Process-Based Emergent Constraints on Global Physical and Biogeochemical Feedbacks

Lead Research Organisation: University of Exeter
Department Name: Engineering Computer Science and Maths

Abstract

We use complex computer models of the climate system to make predictions of how climate will change in the future under scenarios of global warming. Despite the use of large supercomputers, we have to make approximations in building climate models so that we can produce century-long climate simulations. These approximations lead to 'errors' in models i.e. we know that climate models cannot reproduce exactly the observations we have made of past average climate and climate change. Climate model errors lead to uncertainties when we make predictions.

We constantly strive to build new and better climate models in order to reduce uncertainty in predictions. We are guided by our past experience and intuition in targeting resources in specific areas of model improvement. But can we be more efficient? If we knew which of the many errors that exist in our ability to simulate present day climate and climate change are most important in determining the uncertainties in future predictions, could we better use our limited resources to improve models more quickly?

In this proposal we aim to develop a generic technique to better target resources on improving climate models. The central concept, which we call a process-based emergent constraint, is to link errors in climate models to uncertainties in predictions. We will target three different areas; water vapour and lapse rate (the rate of change of atmospheric temperature with altitude), low-level clouds and processes that affect the rate of exchange of carbon in the land-surface and vegetation with the atmosphere. All these processes are know to have a leading-order influence on uncertainty in global temperature predictions and their regional consequences. We aim to exploit state-of-the-art model simulations and data from new observational platforms or data from existing observations that we will process in novel ways. There will be a focus on data from satellites. A key aim of our project is to identify processes that are responsible for both errors in models and uncertainties in predictions and to develop measures (metrics) that can be used to evaluate those processes in models.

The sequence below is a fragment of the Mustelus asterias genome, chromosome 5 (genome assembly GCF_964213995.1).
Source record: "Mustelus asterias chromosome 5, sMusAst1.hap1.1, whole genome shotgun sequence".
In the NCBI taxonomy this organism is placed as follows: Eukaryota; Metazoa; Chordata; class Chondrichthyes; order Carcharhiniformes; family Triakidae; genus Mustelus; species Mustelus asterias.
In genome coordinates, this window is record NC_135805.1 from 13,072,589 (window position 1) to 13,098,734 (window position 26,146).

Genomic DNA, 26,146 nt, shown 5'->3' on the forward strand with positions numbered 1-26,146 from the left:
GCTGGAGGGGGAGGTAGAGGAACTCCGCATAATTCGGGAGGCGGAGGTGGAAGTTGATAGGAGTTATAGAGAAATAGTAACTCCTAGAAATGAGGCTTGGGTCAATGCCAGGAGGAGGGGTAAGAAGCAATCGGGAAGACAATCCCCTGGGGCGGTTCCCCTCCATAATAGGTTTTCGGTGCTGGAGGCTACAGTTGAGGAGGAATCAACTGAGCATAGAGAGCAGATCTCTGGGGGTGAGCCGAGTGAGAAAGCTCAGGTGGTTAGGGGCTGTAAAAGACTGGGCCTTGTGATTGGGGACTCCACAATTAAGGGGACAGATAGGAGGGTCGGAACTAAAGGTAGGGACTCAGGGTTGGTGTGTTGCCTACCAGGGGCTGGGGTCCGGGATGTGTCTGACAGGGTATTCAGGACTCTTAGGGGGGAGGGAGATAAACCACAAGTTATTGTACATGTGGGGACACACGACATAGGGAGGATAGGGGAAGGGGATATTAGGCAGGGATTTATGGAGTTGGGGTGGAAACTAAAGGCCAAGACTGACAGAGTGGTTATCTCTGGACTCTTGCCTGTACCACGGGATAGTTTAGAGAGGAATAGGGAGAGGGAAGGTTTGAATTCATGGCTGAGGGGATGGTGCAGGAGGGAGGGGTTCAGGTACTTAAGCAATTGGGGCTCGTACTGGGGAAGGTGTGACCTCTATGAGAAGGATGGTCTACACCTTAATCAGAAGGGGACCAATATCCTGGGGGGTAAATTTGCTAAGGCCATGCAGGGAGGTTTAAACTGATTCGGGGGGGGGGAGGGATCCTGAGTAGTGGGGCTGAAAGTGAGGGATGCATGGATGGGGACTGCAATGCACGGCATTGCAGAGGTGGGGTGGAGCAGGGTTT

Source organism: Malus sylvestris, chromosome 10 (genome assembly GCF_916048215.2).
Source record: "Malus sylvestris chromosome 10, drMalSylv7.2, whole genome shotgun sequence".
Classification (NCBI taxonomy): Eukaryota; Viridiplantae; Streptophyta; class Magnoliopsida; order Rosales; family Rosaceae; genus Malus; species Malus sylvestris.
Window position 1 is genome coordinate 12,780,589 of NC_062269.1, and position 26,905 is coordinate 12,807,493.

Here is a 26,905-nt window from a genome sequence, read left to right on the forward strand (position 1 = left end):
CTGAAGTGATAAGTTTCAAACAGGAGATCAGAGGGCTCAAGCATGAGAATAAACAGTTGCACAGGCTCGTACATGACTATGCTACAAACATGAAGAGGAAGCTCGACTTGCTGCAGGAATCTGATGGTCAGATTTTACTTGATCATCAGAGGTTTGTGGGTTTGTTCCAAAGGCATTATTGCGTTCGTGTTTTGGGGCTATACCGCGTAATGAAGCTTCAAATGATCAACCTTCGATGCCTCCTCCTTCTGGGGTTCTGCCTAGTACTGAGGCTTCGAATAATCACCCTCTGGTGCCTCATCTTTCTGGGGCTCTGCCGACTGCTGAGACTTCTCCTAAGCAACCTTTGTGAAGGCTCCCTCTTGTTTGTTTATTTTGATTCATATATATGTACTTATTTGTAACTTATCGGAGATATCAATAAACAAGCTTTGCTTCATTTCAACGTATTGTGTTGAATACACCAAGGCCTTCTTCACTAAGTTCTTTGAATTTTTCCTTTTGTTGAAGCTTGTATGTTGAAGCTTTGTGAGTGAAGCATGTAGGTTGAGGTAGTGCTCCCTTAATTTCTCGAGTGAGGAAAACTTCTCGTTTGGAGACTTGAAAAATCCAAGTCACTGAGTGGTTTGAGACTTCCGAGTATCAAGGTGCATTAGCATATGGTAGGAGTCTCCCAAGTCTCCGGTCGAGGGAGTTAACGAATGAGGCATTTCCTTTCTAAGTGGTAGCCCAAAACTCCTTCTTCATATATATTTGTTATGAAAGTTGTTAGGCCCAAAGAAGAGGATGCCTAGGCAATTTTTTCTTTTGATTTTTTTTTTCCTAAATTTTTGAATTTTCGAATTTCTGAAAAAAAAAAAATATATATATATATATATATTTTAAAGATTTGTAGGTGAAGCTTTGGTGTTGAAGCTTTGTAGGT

The project will provide multiple examples of how to target climate model improvement on processes that really matter for projections. The ultimate aim is to reduce uncertainty in predictions. However, in addition, the project will provide information on how to better target new observations of specific climate processes. We aim to make recommendations for future observational programmes (or the continuation of existing programmes) that will lead to more rapid progress in climate modeling and prediction.

Planned Impact

The main beneficiaries of the research, outside the academic community, will be those involved in setting climate change policy in both the adaptation and mitigation arenas. Examples include Civil Servants from the Department of Energy and Climate Change, the Department of Food and Rural Affairs and the Department for International Development (DECC/DEFRA/DFID). They will benefit from improved knowledge of the validity of model projections of future climate change and from improved understanding of the potential to reduce uncertainty in projections.

Publications

10 25 50
 
Description It is difficult to tie down feedbacks in the climate system from water vapour and vertical temperature changes
Exploitation Route Too early to say
Sectors Environment